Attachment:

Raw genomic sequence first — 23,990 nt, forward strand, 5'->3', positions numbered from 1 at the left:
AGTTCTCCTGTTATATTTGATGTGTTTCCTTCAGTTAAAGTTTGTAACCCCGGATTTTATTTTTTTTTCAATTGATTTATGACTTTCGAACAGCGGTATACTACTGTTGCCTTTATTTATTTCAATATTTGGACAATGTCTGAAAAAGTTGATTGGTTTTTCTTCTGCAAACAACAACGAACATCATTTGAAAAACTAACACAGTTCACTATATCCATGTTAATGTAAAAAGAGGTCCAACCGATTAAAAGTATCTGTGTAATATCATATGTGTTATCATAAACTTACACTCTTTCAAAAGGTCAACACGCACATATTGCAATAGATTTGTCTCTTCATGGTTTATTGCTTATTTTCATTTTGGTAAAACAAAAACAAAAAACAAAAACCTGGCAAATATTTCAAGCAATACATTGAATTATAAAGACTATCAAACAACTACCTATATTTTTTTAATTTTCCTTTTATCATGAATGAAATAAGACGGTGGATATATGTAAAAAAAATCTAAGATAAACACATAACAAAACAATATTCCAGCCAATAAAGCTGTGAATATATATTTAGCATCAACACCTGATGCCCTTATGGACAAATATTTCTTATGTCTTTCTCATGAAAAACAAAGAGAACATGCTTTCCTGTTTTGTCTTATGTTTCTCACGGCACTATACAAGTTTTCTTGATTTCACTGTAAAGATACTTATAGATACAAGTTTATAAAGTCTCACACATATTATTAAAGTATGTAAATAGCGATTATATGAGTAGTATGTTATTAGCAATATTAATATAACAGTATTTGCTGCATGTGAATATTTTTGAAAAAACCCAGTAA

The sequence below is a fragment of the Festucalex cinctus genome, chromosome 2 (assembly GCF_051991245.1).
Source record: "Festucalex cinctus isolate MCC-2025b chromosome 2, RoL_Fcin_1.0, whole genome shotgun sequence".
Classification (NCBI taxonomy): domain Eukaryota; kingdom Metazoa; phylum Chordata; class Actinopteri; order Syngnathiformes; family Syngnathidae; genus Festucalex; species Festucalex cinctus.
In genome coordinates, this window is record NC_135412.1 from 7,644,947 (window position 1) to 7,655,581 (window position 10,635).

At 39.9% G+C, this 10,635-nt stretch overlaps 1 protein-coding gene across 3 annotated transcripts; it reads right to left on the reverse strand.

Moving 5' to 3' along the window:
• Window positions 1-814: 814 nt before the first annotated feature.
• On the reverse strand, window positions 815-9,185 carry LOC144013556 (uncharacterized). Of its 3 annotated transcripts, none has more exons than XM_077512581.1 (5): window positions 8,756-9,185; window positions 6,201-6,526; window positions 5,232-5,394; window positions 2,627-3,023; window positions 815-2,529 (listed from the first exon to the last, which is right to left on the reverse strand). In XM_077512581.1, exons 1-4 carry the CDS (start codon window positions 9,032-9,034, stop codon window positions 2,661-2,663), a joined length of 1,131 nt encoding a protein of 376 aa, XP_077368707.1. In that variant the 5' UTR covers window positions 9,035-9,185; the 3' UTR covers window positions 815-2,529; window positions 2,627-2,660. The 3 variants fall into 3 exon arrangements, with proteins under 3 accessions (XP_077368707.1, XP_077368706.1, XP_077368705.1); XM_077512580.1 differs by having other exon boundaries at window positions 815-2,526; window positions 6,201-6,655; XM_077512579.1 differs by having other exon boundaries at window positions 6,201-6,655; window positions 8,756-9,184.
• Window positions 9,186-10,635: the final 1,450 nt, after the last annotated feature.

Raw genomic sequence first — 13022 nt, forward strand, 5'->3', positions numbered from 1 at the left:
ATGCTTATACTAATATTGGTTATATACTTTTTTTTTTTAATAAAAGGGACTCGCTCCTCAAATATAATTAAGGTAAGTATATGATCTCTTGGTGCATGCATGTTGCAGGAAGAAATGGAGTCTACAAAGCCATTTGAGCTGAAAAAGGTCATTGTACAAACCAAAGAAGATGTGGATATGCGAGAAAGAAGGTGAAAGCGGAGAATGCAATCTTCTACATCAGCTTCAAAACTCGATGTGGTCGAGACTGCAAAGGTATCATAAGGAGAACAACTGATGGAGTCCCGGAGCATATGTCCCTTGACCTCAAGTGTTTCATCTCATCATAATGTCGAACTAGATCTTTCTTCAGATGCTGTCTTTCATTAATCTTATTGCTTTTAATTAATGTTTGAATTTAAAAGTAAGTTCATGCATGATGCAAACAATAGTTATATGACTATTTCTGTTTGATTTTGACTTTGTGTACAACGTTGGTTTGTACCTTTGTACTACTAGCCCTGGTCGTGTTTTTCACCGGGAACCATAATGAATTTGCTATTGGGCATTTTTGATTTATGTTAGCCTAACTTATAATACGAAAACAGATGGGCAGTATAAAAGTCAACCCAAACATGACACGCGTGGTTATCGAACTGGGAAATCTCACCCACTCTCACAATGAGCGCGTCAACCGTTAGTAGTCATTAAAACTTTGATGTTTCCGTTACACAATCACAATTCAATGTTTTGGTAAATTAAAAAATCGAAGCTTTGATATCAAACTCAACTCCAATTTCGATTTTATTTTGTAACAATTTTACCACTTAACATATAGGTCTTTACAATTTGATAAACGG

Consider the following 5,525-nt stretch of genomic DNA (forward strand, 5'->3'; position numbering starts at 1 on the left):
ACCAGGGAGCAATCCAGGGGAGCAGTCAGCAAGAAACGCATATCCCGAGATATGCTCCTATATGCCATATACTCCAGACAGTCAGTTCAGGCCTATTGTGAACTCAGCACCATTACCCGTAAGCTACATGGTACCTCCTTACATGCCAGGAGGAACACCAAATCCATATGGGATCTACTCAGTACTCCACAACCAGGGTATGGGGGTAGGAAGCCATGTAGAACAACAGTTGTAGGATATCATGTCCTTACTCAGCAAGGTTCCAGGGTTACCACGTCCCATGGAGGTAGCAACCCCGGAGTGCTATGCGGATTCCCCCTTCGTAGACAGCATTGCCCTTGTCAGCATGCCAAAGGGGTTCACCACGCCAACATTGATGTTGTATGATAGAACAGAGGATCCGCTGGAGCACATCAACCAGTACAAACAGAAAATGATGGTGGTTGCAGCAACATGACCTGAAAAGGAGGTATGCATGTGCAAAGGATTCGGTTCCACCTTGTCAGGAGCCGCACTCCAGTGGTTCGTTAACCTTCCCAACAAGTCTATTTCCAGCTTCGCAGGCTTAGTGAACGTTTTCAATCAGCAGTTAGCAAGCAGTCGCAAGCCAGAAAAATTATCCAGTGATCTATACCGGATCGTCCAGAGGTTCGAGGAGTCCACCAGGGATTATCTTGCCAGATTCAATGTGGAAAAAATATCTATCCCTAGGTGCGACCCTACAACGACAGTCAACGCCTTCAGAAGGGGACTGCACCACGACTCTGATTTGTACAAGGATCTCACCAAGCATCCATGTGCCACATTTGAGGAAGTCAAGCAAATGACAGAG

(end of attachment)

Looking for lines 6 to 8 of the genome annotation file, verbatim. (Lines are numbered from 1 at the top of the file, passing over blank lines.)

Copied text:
In genome coordinates, this window is record NC_135412.1 from 7,644,947 (window position 1) to 7,655,581 (window position 10,635).

At 39.9% G+C, this 10,635-nt stretch overlaps 1 protein-coding gene across 3 annotated transcripts; it reads right to left on the reverse strand.

Moving 5' to 3' along the window: